I've also posted here a few performance guiding lights to be used thinking about this product; I call them Performance Invariants. So further numbers can be found here about raid rebuild times.

On the application side, we have the great work of Sean (Hsianglung Wu) and Arini Balakrishnan showing how a 7210 can deliver > 5000 concurrent video streams at an aggregate of, you're kidding, : WOW ZA 750MB/sec. More Details on how this was acheived in cdnperf.

Jignesh Shaw shows step by step instructions setting up PostgreSQL over iSCSI.

See our Vice President, Solaris Data, Availability, Scalability & HPC Bob Porras trying to tame this beast into a nutshell and pointing out code bits reminding everyone of the value of the OpenStorage proposition.

See also what bmseer has to say on Web 2.0 Consolidation and get from Marcus Heckel a walkthrough of setting up Olio Web 2.0 kit with nice Analytics performance screenshots. Also get the ISV reaction (a bit later) from Georg Edelmann. Ryan Pratt reports on Windows Server 2003 WHQL certification of the Sun Storage 7000 line.

And this just in : Data about what to expect from a Database perspective.

We can talk all we want about performance but as Josh Simons points out, these babies are available to you for your own try and buy. Or check out how you could be running the appliance within the next hour really : Sun Storage 7000 in VMware.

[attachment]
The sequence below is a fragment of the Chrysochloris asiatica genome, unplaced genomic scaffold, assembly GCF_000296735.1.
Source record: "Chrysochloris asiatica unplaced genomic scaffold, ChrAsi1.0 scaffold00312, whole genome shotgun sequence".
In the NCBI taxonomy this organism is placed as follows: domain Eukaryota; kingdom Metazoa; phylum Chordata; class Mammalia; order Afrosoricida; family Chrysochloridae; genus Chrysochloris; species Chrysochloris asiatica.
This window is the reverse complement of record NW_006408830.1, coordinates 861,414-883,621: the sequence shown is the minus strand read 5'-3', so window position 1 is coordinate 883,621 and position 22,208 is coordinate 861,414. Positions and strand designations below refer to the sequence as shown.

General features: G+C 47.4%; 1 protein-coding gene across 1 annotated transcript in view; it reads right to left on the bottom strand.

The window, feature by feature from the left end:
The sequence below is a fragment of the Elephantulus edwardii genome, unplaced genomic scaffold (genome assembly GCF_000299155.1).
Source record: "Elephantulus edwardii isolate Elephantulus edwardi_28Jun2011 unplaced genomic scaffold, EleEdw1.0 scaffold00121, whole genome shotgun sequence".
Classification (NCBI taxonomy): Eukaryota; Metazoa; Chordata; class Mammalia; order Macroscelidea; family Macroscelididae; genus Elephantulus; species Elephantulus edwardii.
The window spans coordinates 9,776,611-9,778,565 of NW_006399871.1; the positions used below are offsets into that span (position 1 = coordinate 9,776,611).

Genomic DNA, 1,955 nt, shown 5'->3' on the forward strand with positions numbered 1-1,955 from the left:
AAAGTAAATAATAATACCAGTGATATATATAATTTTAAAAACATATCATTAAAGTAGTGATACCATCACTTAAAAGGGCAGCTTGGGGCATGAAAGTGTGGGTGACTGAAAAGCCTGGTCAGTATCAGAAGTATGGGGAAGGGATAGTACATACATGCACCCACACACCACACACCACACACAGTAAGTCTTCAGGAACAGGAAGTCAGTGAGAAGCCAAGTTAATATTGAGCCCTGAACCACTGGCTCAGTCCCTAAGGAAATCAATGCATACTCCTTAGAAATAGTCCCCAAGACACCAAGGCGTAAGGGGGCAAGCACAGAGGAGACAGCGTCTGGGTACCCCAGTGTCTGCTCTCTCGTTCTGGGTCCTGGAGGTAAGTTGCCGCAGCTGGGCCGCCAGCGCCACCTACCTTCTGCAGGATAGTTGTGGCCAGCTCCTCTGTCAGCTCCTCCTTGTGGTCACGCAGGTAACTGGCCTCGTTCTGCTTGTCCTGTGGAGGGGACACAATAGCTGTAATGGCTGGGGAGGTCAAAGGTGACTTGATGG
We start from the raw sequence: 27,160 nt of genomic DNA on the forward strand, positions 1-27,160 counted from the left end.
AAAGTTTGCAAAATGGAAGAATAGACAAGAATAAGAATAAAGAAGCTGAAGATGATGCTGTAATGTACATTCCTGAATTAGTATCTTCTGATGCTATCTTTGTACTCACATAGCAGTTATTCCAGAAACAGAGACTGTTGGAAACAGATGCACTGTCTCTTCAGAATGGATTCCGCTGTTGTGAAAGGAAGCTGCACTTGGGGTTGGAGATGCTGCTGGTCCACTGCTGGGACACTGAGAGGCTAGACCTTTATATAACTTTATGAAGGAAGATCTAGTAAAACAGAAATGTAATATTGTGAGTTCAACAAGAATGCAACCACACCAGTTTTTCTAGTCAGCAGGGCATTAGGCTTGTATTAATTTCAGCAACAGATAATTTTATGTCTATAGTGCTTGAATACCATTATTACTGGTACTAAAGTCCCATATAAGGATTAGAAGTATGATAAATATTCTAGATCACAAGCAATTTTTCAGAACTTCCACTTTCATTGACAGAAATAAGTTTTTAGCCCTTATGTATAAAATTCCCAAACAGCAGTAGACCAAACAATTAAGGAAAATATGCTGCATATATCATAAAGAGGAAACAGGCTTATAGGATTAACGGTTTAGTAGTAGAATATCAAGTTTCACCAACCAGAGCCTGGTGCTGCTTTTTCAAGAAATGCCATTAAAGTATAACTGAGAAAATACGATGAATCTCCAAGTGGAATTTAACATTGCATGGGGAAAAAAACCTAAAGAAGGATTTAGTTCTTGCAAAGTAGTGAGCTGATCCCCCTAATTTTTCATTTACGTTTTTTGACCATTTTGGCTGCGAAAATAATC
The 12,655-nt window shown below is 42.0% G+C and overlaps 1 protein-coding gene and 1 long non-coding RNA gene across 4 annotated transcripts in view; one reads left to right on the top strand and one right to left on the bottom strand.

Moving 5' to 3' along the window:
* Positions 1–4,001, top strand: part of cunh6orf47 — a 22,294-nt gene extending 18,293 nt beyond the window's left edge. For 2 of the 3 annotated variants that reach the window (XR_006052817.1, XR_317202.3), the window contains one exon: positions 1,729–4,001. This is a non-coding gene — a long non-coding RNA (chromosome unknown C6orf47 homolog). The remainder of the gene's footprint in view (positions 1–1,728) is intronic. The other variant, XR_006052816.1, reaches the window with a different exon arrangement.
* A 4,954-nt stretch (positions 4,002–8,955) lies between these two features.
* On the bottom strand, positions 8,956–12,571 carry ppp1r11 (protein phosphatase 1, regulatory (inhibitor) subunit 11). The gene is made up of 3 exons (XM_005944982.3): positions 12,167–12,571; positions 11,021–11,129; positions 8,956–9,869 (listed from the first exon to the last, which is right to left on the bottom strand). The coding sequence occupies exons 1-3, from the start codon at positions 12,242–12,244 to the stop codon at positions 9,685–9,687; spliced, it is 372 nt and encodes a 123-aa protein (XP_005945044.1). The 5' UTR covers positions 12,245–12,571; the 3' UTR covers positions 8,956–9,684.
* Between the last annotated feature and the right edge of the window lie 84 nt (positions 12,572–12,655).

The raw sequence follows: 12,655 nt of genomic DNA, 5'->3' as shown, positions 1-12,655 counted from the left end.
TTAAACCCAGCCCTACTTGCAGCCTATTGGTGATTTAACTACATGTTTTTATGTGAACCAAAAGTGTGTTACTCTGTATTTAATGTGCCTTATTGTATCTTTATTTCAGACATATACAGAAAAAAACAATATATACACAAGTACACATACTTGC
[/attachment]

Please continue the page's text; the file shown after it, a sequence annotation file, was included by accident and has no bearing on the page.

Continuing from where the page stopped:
It seems I am in competition with another less verbose aggregator Finally capture the whole stream of related posting to Sun Storage 7000

mardi nov. 04, 2008

People ask: where are we with ZFS performance ?

The standard answer to any computer performance question is almost always : "it depends" which is semantically equivalent to "I don't know". The better answer is to state the dependencies.


I would certainly like to see every performance issue studied with a scientific approach. OpenSolaris and Dtrace are just incredible enablers when trying to reach root cause and finding those causes is really the best way to work toward delivering improved performance. More generally tough, people use common wisdom or possible faulty assumption to match their symptoms with that of other similar reported problems. And, as human nature has it, we'll easily blame the component we're least familiar with for problems. So we often end up with a lot of report of ZFS performance that once, drilled down, become either totally unrelated to ZFS (say HW problems) , or misconfiguration, departure from Best Practices or, at times, unrealistic expectations.


That does not mean, there are no issues. But it's important that users can more easily identify known issues, schedule for fixes, workarounds etc. So anyone deploying ZFS should really be familiar with those 2 sites : ZFS Best Practices and Evil Tuning Guide